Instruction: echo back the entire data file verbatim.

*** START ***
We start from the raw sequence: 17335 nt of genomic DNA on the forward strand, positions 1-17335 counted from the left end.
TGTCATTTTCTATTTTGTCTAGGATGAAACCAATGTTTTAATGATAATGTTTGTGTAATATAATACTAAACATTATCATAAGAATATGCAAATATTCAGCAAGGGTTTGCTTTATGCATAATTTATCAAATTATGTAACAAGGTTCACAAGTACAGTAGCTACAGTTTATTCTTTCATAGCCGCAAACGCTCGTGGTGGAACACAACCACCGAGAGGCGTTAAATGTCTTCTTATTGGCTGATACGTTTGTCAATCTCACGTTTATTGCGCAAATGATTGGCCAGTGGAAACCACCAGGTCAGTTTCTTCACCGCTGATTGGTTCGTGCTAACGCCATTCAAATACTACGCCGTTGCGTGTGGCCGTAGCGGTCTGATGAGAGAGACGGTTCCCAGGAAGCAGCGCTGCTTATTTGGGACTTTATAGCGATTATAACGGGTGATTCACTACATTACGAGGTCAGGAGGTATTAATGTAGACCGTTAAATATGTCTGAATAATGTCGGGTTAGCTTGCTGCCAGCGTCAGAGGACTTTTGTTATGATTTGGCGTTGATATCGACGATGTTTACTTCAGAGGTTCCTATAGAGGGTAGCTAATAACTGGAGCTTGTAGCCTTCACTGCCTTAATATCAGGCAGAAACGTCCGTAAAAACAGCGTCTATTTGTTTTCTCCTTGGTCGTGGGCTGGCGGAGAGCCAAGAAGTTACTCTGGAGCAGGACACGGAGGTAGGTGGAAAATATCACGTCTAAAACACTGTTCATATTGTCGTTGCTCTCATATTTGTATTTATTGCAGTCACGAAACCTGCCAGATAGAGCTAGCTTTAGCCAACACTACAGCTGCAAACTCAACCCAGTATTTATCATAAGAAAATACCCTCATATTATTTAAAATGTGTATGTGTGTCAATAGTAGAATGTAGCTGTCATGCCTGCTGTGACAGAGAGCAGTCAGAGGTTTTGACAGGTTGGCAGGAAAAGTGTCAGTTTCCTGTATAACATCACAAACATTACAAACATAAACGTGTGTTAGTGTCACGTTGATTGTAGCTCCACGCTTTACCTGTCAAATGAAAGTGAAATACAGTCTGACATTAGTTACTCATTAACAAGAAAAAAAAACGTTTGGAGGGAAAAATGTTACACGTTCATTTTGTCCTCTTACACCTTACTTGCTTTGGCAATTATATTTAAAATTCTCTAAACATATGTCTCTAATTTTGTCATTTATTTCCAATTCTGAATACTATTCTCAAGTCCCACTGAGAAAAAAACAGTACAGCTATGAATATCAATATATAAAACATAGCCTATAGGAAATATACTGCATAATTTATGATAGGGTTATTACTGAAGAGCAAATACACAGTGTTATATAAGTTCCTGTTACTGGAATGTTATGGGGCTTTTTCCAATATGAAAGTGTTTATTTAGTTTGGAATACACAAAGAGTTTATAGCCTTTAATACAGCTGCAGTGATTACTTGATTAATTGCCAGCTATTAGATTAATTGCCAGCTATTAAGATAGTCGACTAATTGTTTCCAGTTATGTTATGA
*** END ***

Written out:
We start from the raw sequence: 17335 nt of genomic DNA on the forward strand, positions 1-17335 counted from the left end.
TGTCATTTTCTATTTTGTCTAGGATGAAACCAATGTTTTAATGATAATGTTTGTGTAATATAATACTAAACATTATCATAAGAATATGCAAATATTCAGCAAGGGTTTGCTTTATGCATAATTTATCAAATTATGTAACAAGGTTCACAAGTACAGTAGCTACAGTTTATTCTTTCATAGCCGCAAACGCTCGTGGTGGAACACAACCACCGAGAGGCGTTAAATGTCTTCTTATTGGCTGATACGTTTGTCAATCTCACGTTTATTGCGCAAATGATTGGCCAGTGGAAACCACCAGGTCAGTTTCTTCACCGCTGATTGGTTCGTGCTAACGCCATTCAAATACTACGCCGTTGCGTGTGGCCGTAGCGGTCTGATGAGAGAGACGGTTCCCAGGAAGCAGCGCTGCTTATTTGGGACTTTATAGCGATTATAACGGGTGATTCACTACATTACGAGGTCAGGAGGTATTAATGTAGACCGTTAAATATGTCTGAATAATGTCGGGTTAGCTTGCTGCCAGCGTCAGAGGACTTTTGTTATGATTTGGCGTTGATATCGACGATGTTTACTTCAGAGGTTCCTATAGAGGGTAGCTAATAACTGGAGCTTGTAGCCTTCACTGCCTTAATATCAGGCAGAAACGTCCGTAAAAACAGCGTCTATTTGTTTTCTCCTTGGTCGTGGGCTGGCGGAGAGCCAAGAAGTTACTCTGGAGCAGGACACGGAGGTAGGTGGAAAATATCACGTCTAAAACACTGTTCATATTGTCGTTGCTCTCATATTTGTATTTATTGCAGTCACGAAACCTGCCAGATAGAGCTAGCTTTAGCCAACACTACAGCTGCAAACTCAACCCAGTATTTATCATAAGAAAATACCCTCATATTATTTAAAATGTGTATGTGTGTCAATAGTAGAATGTAGCTGTCATGCCTGCTGTGACAGAGAGCAGTCAGAGGTTTTGACAGGTTGGCAGGAAAAGTGTCAGTTTCCTGTATAACATCACAAACATTACAAACATAAACGTGTGTTAGTGTCACGTTGATTGTAGCTCCACGCTTTACCTGTCAAATGAAAGTGAAATACAGTCTGACATTAGTTACTCATTAACAAGAAAAAAAAACGTTTGGAGGGAAAAATGTTACACGTTCATTTTGTCCTCTTACACCTTACTTGCTTTGGCAATTATATTTAAAATTCTCTAAACATATGTCTCTAATTTTGTCATTTATTTCCAATTCTGAATACTATTCTCAAGTCCCACTGAGAAAAAAACAGTACAGCTATGAATATCAATATATAAAACATAGCCTATAGGAAATATACTGCATAATTTATGATAGGGTTATTACTGAAGAGCAAATACACAGTGTTATATAAGTTCCTGTTACTGGAATGTTATGGGGCTTTTTCCAATATGAAAGTGTTTATTTAGTTTGGAATACACAAAGAGTTTATAGCCTTTAATACAGCTGCAGTGATTACTTGATTAATTGCCAGCTATTAGATTAATTGCCAGCTATTAAGATAGTCGACTAATTGTTTCCAGTTATGTTATGA